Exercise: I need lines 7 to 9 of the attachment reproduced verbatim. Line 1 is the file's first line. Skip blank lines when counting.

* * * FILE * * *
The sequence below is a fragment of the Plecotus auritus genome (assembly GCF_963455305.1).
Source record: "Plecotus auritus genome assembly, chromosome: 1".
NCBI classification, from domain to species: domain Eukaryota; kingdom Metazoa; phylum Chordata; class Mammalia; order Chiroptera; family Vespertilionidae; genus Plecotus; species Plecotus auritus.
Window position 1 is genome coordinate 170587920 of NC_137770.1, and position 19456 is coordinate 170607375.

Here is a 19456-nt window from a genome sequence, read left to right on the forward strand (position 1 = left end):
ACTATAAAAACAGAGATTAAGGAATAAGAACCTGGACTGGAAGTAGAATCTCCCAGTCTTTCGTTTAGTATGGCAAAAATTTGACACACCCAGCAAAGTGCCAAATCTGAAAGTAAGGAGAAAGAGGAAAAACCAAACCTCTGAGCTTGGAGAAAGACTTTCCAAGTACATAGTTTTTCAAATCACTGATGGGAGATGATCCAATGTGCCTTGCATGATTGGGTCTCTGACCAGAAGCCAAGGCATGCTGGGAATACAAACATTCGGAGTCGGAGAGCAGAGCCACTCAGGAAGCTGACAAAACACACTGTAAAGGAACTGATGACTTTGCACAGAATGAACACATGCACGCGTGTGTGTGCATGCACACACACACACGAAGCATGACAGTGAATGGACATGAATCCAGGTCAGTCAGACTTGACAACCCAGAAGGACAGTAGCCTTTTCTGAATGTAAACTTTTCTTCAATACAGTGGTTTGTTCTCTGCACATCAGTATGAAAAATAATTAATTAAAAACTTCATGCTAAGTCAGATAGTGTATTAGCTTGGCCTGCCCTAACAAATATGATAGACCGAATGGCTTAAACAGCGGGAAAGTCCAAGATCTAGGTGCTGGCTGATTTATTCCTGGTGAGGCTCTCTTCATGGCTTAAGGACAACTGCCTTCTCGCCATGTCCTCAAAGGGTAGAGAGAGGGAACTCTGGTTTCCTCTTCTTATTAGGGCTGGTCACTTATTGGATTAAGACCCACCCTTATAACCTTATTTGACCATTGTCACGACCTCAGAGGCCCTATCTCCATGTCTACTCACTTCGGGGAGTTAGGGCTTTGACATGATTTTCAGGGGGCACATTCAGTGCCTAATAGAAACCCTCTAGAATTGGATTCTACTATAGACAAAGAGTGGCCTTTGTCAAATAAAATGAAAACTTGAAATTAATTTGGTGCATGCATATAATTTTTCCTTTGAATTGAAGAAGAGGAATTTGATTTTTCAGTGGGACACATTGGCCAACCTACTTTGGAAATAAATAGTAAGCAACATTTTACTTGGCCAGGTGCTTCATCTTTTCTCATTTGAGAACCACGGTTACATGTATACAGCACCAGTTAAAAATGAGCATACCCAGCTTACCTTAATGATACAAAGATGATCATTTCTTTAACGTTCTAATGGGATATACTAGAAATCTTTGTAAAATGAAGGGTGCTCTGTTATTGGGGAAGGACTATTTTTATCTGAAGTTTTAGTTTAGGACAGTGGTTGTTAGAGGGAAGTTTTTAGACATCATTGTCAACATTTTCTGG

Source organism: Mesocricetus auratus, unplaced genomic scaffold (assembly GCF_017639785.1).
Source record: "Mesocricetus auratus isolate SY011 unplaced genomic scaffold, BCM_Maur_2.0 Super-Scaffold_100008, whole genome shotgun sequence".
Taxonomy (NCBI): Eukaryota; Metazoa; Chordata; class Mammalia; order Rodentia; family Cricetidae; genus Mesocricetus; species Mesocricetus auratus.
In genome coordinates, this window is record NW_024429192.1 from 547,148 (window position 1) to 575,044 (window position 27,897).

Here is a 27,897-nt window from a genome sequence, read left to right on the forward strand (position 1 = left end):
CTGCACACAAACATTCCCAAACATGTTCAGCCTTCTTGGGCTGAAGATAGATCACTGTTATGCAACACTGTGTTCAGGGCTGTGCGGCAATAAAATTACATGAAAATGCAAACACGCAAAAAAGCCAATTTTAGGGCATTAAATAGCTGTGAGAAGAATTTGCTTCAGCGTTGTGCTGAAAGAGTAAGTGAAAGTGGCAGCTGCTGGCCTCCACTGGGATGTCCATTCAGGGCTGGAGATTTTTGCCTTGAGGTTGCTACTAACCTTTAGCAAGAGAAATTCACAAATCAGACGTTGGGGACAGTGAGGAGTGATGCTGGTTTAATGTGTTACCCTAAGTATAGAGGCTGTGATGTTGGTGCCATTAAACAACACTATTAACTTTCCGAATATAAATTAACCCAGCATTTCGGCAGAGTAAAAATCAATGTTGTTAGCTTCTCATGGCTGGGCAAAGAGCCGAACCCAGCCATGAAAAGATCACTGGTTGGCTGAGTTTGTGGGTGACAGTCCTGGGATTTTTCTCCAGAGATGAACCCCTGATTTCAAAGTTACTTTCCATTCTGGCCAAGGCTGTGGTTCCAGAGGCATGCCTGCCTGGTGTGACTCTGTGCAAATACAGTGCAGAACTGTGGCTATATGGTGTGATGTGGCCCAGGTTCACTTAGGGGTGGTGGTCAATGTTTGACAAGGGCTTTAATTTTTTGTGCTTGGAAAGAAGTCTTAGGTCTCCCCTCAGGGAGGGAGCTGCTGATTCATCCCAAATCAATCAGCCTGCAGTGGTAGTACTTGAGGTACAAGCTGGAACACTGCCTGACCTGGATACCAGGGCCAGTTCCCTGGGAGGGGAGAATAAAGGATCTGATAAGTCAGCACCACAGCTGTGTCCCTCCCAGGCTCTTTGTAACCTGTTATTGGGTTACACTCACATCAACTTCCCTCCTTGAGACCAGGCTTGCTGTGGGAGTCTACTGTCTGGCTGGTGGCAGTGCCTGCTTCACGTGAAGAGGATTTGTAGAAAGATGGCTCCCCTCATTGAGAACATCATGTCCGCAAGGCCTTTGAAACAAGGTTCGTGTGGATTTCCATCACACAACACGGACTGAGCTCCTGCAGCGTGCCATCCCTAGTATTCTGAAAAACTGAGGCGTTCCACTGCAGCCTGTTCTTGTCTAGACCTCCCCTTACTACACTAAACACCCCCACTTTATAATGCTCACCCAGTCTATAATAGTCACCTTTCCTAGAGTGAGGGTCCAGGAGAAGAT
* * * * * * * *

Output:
Source organism: Mesocricetus auratus, unplaced genomic scaffold (assembly GCF_017639785.1).
Source record: "Mesocricetus auratus isolate SY011 unplaced genomic scaffold, BCM_Maur_2.0 Super-Scaffold_100008, whole genome shotgun sequence".
Taxonomy (NCBI): Eukaryota; Metazoa; Chordata; class Mammalia; order Rodentia; family Cricetidae; genus Mesocricetus; species Mesocricetus auratus.